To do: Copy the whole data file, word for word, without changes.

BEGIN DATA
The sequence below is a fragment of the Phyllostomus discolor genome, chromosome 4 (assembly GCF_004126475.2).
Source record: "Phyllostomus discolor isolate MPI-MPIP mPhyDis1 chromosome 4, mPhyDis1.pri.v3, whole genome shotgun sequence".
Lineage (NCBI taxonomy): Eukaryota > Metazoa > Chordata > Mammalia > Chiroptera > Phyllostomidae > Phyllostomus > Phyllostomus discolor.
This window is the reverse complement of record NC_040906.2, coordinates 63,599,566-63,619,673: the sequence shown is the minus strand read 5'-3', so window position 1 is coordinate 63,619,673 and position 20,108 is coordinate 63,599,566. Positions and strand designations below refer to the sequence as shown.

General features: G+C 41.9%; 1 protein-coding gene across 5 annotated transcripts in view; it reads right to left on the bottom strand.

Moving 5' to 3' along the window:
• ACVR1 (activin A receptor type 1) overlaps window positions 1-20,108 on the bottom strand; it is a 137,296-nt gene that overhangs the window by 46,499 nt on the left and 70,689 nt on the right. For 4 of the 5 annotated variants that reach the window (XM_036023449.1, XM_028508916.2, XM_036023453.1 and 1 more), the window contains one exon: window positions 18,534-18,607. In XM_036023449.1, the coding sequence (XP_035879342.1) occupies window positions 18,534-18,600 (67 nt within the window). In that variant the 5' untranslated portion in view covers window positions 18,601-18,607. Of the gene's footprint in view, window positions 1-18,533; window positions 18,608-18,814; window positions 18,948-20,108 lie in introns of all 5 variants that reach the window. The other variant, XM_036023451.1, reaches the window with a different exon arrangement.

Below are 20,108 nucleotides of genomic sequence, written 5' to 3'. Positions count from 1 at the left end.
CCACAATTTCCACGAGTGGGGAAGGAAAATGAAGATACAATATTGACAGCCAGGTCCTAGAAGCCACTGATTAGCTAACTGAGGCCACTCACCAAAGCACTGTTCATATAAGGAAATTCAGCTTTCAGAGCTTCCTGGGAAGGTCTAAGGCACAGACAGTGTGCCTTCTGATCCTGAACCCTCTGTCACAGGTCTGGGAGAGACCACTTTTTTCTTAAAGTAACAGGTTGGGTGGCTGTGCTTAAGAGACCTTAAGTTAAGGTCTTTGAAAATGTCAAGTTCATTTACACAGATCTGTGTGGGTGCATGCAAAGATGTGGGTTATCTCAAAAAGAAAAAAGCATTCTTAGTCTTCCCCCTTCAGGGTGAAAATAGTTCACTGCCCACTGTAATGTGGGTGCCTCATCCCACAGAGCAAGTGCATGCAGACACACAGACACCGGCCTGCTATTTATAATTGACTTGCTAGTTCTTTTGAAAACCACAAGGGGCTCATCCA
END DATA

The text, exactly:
The sequence below is a fragment of the Phyllostomus discolor genome, chromosome 4 (assembly GCF_004126475.2).
Source record: "Phyllostomus discolor isolate MPI-MPIP mPhyDis1 chromosome 4, mPhyDis1.pri.v3, whole genome shotgun sequence".
Lineage (NCBI taxonomy): Eukaryota > Metazoa > Chordata > Mammalia > Chiroptera > Phyllostomidae > Phyllostomus > Phyllostomus discolor.
This window is the reverse complement of record NC_040906.2, coordinates 63,599,566-63,619,673: the sequence shown is the minus strand read 5'-3', so window position 1 is coordinate 63,619,673 and position 20,108 is coordinate 63,599,566. Positions and strand designations below refer to the sequence as shown.

General features: G+C 41.9%; 1 protein-coding gene across 5 annotated transcripts in view; it reads right to left on the bottom strand.

Moving 5' to 3' along the window:
• ACVR1 (activin A receptor type 1) overlaps window positions 1-20,108 on the bottom strand; it is a 137,296-nt gene that overhangs the window by 46,499 nt on the left and 70,689 nt on the right. For 4 of the 5 annotated variants that reach the window (XM_036023449.1, XM_028508916.2, XM_036023453.1 and 1 more), the window contains one exon: window positions 18,534-18,607. In XM_036023449.1, the coding sequence (XP_035879342.1) occupies window positions 18,534-18,600 (67 nt within the window). In that variant the 5' untranslated portion in view covers window positions 18,601-18,607. Of the gene's footprint in view, window positions 1-18,533; window positions 18,608-18,814; window positions 18,948-20,108 lie in introns of all 5 variants that reach the window. The other variant, XM_036023451.1, reaches the window with a different exon arrangement.

Below are 20,108 nucleotides of genomic sequence, written 5' to 3'. Positions count from 1 at the left end.
CCACAATTTCCACGAGTGGGGAAGGAAAATGAAGATACAATATTGACAGCCAGGTCCTAGAAGCCACTGATTAGCTAACTGAGGCCACTCACCAAAGCACTGTTCATATAAGGAAATTCAGCTTTCAGAGCTTCCTGGGAAGGTCTAAGGCACAGACAGTGTGCCTTCTGATCCTGAACCCTCTGTCACAGGTCTGGGAGAGACCACTTTTTTCTTAAAGTAACAGGTTGGGTGGCTGTGCTTAAGAGACCTTAAGTTAAGGTCTTTGAAAATGTCAAGTTCATTTACACAGATCTGTGTGGGTGCATGCAAAGATGTGGGTTATCTCAAAAAGAAAAAAGCATTCTTAGTCTTCCCCCTTCAGGGTGAAAATAGTTCACTGCCCACTGTAATGTGGGTGCCTCATCCCACAGAGCAAGTGCATGCAGACACACAGACACCGGCCTGCTATTTATAATTGACTTGCTAGTTCTTTTGAAAACCACAAGGGGCTCATCCA